After the Cubs scored the go-ahead run in Saturday's ninth inning on a suicide squeeze, Harrelson's comments shocked me. The video of the play can be seen from the link posted below.

He actually advocated Bobby Jenks putting a fastball right into Ryan Theriot's head! What is the 10 year old watching the game supposed to think? It's okay to put an opposing hitter's career and life in jeopardy if it means you are trying to save a run.

Never mind the absurdity of his suggestion to drill Theriot in the head, the move doesn't even make sense from an in-game point of view! There are other ways to deal with the suicide squeeze. Ways that don't involve giving the batter first base. Ways that don't involve risking a wild pitch by throwing the ball more than five feet away from where your catcher was expecting the ball.

I was furious when I heard his comments initially, but I was willing to let it go without posting about it. His reaction (along with DJ's) in Sunday's eighth-inning debacle, however, forced my hand. The play and Guillen's ejection can be seen by following the link below.

Now, those of you that didn't see the play as reported by Len & Bob on WGN still may not know what happened, as Comcast Sports Net never showed the reason for the runners being put back as they were. As R1 (Pagan) was rounding second base, he was obstructed by F6 (Uribe), and thus the play should've been killed immediately after defense tried to put out R1.

Let me address a couple of issues about the play before moving on though:
* I'm sick of people saying that Uribe interfered with Pagan. He didn't. Uribe obstructed Pagan. The term "interference" only refers to a fielder illegally hindering a batter's ability to hit a pitched ball (i.e.: catcher's interference) or a runner illegally hindering a fielder's ability to field a batted ball. The term "obstruction" refers to a fielder illegally impeding the progress of a baserunner. The two terms are completely opposite of each other; the difference between the two is larger than the difference between a fair and foul ball.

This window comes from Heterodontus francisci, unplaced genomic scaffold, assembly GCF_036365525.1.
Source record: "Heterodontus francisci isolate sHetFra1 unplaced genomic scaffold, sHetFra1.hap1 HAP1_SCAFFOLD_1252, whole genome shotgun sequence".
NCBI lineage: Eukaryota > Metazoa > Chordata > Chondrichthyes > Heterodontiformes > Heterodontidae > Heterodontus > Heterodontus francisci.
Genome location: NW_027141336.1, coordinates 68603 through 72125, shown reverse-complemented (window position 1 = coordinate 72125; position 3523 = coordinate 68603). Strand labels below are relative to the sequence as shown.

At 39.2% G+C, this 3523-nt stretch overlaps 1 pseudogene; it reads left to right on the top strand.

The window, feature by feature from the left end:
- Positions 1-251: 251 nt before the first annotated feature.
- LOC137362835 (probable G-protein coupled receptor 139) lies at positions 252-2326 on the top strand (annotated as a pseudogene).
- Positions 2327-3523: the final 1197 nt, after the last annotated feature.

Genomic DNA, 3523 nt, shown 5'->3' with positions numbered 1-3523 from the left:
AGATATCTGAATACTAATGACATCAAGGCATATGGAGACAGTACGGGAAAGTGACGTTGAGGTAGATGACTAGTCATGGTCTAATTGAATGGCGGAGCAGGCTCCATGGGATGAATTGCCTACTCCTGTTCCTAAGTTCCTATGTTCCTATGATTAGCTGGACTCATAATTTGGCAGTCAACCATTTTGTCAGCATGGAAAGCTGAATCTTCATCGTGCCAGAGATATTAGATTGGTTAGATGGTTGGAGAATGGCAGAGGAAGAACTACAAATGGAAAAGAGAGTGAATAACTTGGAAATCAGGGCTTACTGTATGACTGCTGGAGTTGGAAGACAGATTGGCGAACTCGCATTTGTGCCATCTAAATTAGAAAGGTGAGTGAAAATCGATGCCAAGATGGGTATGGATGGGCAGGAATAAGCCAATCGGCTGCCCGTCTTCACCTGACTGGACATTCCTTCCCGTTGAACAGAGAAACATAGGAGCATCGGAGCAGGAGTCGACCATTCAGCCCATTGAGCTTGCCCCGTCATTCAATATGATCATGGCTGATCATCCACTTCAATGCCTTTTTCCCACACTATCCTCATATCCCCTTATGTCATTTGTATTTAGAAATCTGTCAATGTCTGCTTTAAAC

* Joe West's crew handled the situation perfectly. The play ended up being the best case scenario for the White Sox. If anyone had an argument, it should've been Piniella. Under OBR Rule 7.06(a), Pie (R2) could've been awarded the plate and Pagan third.

Comcast Sports Net never showed the obstruction, probably because they weren't sure whether or not Hawk and DJ were smart enough to be able to react. Either that or because they were too irresponsible to show the fans the truth. (CSN has been a cancer to baseball, well all of sports, since it was created.) Meanwhile, Len & Bob pointed out the obstruction as it happened, alerting the fans immediately of what happened off-camera. Then, they showed numerous replays of the obstruction and the call made by both the second-base and third-base umpires.